To bid or not to bid? For contractors, this is always the question. When times are tough, you may be tempted to bid on anything and everything. During a more stable economic climate, however, you can and perhaps should be as selective as possible.
How to make this critical decision is the question beneath the question. One way to decide whether to bid on a prospective project is to conduct a go/no-go analysis. This process has been applied for years by the U.S. military, as well as in engineering and software development. It can work for contractors, too.
Find your sweet spots
Under the go/no-go approach, you first determine the categories that should be evaluated to define a typically “good” project for your construction company. For example, you’ve often turned a profit on this type of job, encountered few if any financial or legal disputes, and have done strong work.
Common categories include:
- Type of construction (examples: homebuilding, commercial, health care),
- Estimated project revenue (for instance, $5 million to $10 million),
- Delivery method (such as conventional bidding or design-build),
- Geographic area (could be a region, neighborhood or proximity to company headquarters),
- Customer identity (for example, a specific developer or commercial entity), and
- State of backlog (that is, heavily or lightly backlogged).
From there, you assign points to each category ranging from, say, 5 for “definitely a go” down to 1 for “definitely a no-go.” The objective is to create a cumulative score that tells you whether the project in question is truly worth a bid.
To come up with the categories and scores, you’ll need to look to historical knowledge of your company and its projects. Don’t hesitate to gather your more experienced managers and employees to help you recall key details about where you’ve performed best. You might also use benchmarking to establish “sweet spot” areas for similar construction companies in your area.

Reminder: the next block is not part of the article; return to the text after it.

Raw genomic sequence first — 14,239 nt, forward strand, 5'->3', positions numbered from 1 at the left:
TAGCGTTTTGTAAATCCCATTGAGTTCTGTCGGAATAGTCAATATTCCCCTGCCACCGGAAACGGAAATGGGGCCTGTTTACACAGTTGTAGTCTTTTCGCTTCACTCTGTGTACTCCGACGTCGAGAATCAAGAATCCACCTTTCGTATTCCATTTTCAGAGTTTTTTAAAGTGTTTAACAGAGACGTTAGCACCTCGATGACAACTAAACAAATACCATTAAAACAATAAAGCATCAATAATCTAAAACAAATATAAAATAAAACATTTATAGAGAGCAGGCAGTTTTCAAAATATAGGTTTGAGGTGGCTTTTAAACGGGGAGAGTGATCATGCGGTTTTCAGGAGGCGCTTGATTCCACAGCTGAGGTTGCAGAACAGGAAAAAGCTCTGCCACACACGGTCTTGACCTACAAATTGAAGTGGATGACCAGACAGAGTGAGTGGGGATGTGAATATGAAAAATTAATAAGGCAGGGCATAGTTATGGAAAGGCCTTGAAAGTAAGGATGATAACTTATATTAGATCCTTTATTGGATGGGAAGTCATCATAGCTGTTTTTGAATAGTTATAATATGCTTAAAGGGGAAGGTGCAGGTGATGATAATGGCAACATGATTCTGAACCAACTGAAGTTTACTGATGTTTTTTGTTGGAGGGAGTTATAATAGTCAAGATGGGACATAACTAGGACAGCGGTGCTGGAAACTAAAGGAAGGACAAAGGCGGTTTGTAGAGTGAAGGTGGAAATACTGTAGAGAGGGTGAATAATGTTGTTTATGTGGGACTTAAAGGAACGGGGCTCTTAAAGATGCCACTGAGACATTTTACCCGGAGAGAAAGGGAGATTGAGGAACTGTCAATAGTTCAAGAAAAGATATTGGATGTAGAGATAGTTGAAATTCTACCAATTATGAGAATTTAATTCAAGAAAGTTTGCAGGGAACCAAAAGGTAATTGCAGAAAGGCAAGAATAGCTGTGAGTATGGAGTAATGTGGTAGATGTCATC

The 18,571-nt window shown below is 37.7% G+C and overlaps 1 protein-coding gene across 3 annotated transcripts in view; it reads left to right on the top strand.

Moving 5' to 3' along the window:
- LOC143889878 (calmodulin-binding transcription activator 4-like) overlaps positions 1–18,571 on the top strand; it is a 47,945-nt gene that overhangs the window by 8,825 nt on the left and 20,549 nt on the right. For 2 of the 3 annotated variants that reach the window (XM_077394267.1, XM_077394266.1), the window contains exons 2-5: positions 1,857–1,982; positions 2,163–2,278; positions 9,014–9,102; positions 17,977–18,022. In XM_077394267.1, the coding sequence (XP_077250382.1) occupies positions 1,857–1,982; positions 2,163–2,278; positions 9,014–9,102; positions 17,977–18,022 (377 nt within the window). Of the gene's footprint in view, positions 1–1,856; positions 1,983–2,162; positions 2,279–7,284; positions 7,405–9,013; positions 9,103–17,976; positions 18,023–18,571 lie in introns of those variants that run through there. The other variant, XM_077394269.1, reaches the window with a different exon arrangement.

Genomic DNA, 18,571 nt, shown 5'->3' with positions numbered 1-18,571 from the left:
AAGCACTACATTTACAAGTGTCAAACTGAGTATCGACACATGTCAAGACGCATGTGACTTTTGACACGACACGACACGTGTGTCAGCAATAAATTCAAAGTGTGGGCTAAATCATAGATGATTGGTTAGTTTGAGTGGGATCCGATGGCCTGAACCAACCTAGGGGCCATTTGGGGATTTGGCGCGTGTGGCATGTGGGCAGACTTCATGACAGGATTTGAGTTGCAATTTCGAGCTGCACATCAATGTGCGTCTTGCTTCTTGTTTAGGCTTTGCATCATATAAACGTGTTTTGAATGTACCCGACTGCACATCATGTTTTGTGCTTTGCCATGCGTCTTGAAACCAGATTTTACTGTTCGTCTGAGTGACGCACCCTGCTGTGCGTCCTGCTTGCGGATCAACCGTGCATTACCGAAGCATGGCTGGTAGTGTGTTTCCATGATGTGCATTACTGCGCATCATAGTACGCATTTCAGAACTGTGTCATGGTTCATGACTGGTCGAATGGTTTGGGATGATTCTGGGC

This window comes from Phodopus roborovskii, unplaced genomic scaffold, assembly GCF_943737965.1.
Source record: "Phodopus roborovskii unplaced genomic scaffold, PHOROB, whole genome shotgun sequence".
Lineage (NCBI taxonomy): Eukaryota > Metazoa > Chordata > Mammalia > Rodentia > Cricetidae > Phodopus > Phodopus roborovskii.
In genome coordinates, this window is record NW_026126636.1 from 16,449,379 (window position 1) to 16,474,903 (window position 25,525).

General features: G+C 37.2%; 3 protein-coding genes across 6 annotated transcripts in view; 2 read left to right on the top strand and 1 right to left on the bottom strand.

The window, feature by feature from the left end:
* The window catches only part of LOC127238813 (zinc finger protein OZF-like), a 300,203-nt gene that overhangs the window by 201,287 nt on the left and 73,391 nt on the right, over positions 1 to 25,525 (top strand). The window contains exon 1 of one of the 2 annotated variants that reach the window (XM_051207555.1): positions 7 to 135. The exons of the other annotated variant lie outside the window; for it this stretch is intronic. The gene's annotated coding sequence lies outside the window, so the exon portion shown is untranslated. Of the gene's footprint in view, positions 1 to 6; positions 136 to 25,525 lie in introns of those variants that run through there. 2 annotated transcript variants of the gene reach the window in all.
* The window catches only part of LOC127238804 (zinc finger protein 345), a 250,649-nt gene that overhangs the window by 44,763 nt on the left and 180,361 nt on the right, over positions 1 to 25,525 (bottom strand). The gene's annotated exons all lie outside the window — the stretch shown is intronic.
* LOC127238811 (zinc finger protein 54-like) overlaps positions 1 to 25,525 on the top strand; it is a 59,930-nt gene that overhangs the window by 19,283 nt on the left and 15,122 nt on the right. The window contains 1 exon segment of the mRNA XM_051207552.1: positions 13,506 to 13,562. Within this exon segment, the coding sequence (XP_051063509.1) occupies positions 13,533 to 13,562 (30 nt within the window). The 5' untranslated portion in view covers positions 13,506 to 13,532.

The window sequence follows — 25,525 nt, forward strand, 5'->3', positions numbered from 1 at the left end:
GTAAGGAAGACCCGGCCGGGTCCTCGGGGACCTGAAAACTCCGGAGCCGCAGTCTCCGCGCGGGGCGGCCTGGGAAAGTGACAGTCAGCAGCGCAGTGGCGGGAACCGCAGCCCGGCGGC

Here’s how a go/no-go analysis might work. Let’s say George owns a general contracting company that primarily builds and rehabs multifamily housing projects but has also worked on some single-family homes and even a couple of smaller commercial jobs.
For simplicity’s sake, we’ll say George and his management team come up with three of the six previously mentioned categories by which to assess forthcoming bids:
- Project type,
- Estimated project revenue, and
- Geographic area.
Because multifamily housing jobs are the company’s focus, those types of projects would likely rank a 4 or 5 in the go/no-go analysis. Building a single-family home or working on a manageable commercial project might rank a 3; other, less familiar, jobs would probably rank a 1 or 2.
Historically, most of George’s company’s projects have had estimated project revenues in the $4 million to $6 million range. So prospective jobs that fall in that range would likely be ranked a 4 or 5, while larger projects (which may stretch company resources too thin) or smaller jobs (which may not be worth the effort) would rank lower.
George and his managers decide to rank geographic area using concentric circles of miles. Because lower fuel costs and travel times are optimal, the closer a job is to the company’s offices and equipment lot, the higher it will rank.
So if a project ranked 5 on project type, 5 on estimated revenue and 4 on geographic area, that’s a total of 14 points, which would indicate a “go.” A different job that amassed only, say, 7 points would likely be a no-go. A project that wound up somewhere in the middle, perhaps a 10, might call for further analysis to decide whether to proceed with a bid.
Make the best choice
The example above is greatly simplified. Go/no-go analyses can incorporate a multitude of categories and dozens of data points to arrive at an accurate ranking for each job being considered. The ultimate objective is to establish an objective, analytical means by which to decide whether a bid is truly worth your construction company’s time, effort and resources.